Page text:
Likkyzem’s alleged ‘people friendly’ attitude is decidedly anti-human as he harps and harps on that the world population must be reduced.
Are you, perhaps, volunteering to help zemlik achieve his dream of reducing population?

“…I’ll agree that zemlik sounds like he might recently have visited Colorado (or here in BC), but his outlook is infinitely more people-friendly than the vitriol you frequently proffer.”

mebbe
Reply to  Tom in Florida
December 29, 2015 8:17 pm

ATheoK December 29, 2015 at 5:52 pm
“Are you, perhaps, volunteering to help zemlik achieve his dream of reducing population?”
So, now you’re inviting me to off myself because I object to comments that encourage suicide?

Plan Jane
Reply to  zemlik
December 28, 2015 12:13 pm

Too many people? Probably only think that because you have been taught to think that, not because you think there is too many people living around you.
So have you noticed lately that some or most of your neighbours need killing? If so which ones?
Or is it just because it is taught in the media and schools as a self-evident truth that the “planet” is dying from too many people, despite that there are many disproofs of the theory of Malthus.
If people would stick to sorting out their own lives, rather than wanting to control the lives of others, the “population problem” would go away and the world probably really would be a better place. Most of todays supposed big problems like Climate Change, overpopulation ozone holes, most wars and armies etc etc would just go away if people(governments) would just stick to fixing current problems affecting their own homes.
I have a great deal of respect for people that think there are too many people on the planet and can follow that belief up with its self-evident conclusion. Unfortunately people have the fascist tendancy to think there are too many people so other people should die for their beliefs, not themselves.

MarkW
Reply to  Plan Jane
December 28, 2015 12:33 pm

In my experience, those who believe that there are too many people all live in large, to very large cities.
They actually believe that the whole world looks like the view from their windows.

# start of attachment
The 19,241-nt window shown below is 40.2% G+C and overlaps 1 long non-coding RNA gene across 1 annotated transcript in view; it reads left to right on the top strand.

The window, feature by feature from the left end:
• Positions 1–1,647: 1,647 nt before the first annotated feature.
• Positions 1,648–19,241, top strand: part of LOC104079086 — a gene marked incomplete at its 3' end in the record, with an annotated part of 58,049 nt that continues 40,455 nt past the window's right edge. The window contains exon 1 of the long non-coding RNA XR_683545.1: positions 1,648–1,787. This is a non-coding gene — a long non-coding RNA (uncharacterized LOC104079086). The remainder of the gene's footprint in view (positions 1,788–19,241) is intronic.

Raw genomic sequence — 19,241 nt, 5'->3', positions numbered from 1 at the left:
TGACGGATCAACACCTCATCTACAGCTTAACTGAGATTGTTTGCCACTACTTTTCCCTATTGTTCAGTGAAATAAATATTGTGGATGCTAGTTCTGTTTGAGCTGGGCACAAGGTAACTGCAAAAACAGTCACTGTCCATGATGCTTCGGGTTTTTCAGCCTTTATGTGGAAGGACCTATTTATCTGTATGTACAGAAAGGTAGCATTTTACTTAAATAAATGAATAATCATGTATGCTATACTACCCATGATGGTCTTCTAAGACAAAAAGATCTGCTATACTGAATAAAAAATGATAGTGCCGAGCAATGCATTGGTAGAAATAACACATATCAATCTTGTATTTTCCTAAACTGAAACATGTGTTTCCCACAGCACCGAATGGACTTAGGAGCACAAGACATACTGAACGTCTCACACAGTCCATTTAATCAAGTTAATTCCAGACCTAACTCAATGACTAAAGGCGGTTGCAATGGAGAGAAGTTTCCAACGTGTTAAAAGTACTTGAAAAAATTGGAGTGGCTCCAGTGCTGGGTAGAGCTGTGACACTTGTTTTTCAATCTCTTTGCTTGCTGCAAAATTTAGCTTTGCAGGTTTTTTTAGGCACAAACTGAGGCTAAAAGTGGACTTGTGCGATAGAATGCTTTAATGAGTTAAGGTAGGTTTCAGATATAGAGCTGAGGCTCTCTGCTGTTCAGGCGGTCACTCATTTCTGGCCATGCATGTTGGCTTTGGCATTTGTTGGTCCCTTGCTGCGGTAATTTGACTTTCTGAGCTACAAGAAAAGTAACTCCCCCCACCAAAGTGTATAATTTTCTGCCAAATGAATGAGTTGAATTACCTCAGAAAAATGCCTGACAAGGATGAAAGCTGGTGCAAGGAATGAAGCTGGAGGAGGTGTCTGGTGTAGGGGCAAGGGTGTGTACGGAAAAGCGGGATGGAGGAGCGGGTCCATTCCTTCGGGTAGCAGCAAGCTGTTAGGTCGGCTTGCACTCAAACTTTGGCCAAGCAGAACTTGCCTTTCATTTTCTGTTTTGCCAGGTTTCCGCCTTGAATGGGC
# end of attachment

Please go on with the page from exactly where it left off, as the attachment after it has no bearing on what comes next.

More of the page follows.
Stephen Reilly
Reply to  Plan Jane
December 28, 2015 1:55 pm

“If people would stick to sorting out their own lives, rather than wanting to control the lives of others, the “population problem” would go away and the world probably really would be a better place.”
Well said. If we all lived in a truly free society, a capitalist society, where the government recognised that everyone owns their own life and stuck to protecting the private property of individuals, then there would be no war, no crushing bureaucracy sapping our wealth and so on. I’m one of the few people on this planet who does not believe the planet is over populated, just over governed. Experts are skilled at coming up with figures and ‘facts’ that usually turn out to be wrong. Consider this: if someone had of stood up at the end of the WW11 when the population of America was about 147 million and suggested that the government take steps to more than double the population by the end of the century the experts would have come up with figures (crop yields, water resources etc) to absolutely ‘prove’ that wasn’t possible – mass starvation would result. But America can supports more than 300 million people with a standard of living well above most of the ‘over populated’ planet. We do not have too many people; we have too much government bent on controlling us down to the last tiny detail.

Editor
Reply to  Plan Jane
December 29, 2015 2:14 am

My usual response to those people is “off you go then”. They become quiet after that.

AndyJ
Reply to  Plan Jane
December 29, 2015 9:45 am

Remember, it’s all those folk in the really poor countries that are supposed to go first. After all, they obviously can’t support an addiction to smartphones and large-screen TVs, therefore they are “surplus population”.

Reply to  Plan Jane
December 29, 2015 10:15 am

Stephen Reilly identified the problem: overgoverned rather than overpopulated.
Absent taxation, humans produce enough wealth to obtain far more. Governments effectively destroy wealth, creating poverty and shortages. It seems those most enamored by “more” government have some need to create poverty and want so they can “solve” the “problem”.
That idea seems to explain the CO2 fetish pretty well.

MarkW
Reply to  zemlik
December 28, 2015 12:32 pm

On what grounds would you conclude that there are to many people.
Unless you don’t love humanity as you claim.

Reply to  zemlik
December 28, 2015 12:58 pm

In my years of study of humans I have to say that it would be better if there were less of them.